Racism, lynching, and murder vs passive resistance, faith, love, and music.
Mugshots of Rosa Parks and Martin Luther King and beautifully restored historical footage are eloquent images used to tell the story of the Civil Rights movement. Facts become living history with first-person accounts from the people who marched in demonstrations and some who witnessed the assassination of Dr. King first-hand. But hearing the freedom songs while seeing these images made the film an intense emotional experience.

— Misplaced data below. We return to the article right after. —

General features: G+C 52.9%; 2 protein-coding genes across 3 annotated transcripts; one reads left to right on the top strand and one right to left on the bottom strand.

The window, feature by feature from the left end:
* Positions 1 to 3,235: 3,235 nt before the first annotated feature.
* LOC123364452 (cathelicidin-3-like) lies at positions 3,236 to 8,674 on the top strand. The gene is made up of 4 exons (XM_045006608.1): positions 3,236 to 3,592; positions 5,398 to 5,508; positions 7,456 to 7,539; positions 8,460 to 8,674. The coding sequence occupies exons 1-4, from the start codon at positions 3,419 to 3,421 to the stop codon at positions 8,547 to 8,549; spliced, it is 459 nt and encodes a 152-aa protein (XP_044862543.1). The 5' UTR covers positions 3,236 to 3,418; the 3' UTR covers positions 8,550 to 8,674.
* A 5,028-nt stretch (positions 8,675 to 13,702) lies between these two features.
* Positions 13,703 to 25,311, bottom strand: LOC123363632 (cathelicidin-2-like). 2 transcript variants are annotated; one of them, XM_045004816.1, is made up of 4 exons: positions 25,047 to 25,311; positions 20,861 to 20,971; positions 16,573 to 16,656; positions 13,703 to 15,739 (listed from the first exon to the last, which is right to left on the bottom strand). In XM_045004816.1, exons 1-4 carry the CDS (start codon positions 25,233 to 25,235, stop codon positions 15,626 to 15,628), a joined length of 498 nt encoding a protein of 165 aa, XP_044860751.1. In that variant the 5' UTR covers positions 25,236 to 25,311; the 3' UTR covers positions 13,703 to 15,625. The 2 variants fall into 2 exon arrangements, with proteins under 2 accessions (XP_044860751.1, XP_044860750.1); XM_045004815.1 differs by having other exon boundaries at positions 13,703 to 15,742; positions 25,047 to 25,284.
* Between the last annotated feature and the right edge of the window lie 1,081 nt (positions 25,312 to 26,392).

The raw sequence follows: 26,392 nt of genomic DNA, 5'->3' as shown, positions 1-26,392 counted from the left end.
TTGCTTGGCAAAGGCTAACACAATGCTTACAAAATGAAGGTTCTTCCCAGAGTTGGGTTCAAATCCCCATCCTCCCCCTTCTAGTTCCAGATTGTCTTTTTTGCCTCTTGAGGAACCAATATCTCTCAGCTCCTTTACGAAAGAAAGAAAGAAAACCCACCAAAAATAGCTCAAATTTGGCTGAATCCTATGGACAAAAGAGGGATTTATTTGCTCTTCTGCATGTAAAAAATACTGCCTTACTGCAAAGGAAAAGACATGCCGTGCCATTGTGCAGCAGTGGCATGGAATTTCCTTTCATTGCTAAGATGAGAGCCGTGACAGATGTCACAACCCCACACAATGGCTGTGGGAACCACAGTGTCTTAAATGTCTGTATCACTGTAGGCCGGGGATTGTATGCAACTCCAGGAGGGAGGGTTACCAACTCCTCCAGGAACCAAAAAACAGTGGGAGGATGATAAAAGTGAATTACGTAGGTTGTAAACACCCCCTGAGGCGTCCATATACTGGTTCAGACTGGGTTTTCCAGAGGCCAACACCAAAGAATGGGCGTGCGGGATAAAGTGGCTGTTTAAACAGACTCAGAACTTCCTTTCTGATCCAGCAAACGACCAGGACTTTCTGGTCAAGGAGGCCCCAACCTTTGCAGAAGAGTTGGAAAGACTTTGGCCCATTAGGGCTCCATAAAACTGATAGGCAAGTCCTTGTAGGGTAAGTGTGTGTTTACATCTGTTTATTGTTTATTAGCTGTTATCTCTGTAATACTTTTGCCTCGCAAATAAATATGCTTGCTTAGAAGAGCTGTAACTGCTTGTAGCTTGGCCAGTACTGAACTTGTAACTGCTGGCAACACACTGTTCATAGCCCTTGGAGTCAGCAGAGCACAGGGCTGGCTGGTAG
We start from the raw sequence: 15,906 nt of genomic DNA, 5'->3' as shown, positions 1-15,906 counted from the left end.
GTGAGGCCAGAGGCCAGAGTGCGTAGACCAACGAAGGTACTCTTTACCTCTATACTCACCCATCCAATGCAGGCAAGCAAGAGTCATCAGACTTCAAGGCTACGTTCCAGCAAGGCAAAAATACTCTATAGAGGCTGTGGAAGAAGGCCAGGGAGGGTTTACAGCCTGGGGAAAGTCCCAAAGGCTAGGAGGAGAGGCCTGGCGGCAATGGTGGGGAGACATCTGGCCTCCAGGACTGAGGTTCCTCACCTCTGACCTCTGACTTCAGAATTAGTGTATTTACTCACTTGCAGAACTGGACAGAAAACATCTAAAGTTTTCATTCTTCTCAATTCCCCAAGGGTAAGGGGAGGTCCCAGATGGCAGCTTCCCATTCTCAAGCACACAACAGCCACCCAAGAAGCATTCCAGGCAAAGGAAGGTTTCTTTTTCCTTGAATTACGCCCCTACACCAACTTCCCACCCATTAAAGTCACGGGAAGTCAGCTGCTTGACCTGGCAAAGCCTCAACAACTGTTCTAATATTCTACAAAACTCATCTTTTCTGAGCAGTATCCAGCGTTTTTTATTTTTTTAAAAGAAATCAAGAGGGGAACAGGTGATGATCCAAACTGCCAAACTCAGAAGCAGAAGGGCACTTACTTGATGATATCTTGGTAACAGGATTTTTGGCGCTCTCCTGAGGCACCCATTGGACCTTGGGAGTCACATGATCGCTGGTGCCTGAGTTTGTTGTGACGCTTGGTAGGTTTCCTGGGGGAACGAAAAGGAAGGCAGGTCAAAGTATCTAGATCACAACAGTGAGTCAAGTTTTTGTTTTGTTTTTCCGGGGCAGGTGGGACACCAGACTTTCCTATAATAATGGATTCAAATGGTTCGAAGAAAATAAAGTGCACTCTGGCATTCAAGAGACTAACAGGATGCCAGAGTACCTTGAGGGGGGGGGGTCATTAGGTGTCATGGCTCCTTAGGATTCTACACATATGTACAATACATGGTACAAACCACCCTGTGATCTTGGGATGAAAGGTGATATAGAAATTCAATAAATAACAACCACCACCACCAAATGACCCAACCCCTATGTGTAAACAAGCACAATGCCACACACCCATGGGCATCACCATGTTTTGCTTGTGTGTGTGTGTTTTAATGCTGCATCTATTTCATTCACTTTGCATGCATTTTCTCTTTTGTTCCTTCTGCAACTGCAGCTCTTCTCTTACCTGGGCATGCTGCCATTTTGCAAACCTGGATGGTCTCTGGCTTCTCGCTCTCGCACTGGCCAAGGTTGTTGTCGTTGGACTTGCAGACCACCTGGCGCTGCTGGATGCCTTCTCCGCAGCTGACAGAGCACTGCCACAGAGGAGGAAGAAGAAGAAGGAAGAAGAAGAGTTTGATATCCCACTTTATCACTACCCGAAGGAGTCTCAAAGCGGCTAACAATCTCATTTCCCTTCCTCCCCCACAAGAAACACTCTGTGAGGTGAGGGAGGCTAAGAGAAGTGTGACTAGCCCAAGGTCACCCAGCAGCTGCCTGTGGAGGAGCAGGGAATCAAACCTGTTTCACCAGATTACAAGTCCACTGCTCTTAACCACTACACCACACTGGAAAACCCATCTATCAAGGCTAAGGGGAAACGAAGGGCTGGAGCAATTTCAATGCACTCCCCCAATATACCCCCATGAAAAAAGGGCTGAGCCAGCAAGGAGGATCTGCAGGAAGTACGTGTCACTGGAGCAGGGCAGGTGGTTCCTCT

As part of the Doc Soup series playing at the Bloor Cinema, one of the directors, Bill Guttentag, was there to answer questions after the screening. This interview in the Torontoist explores the choice of using modern artists to introduce a younger generation to those times - lest we forget. Joss Stone, Wyclef Jean and The Roots were amazing.... but Richie Havens, the Blind boys of Alabama and Harry Belafonte also made appearances.
The film was shortlisted for an Academy Award: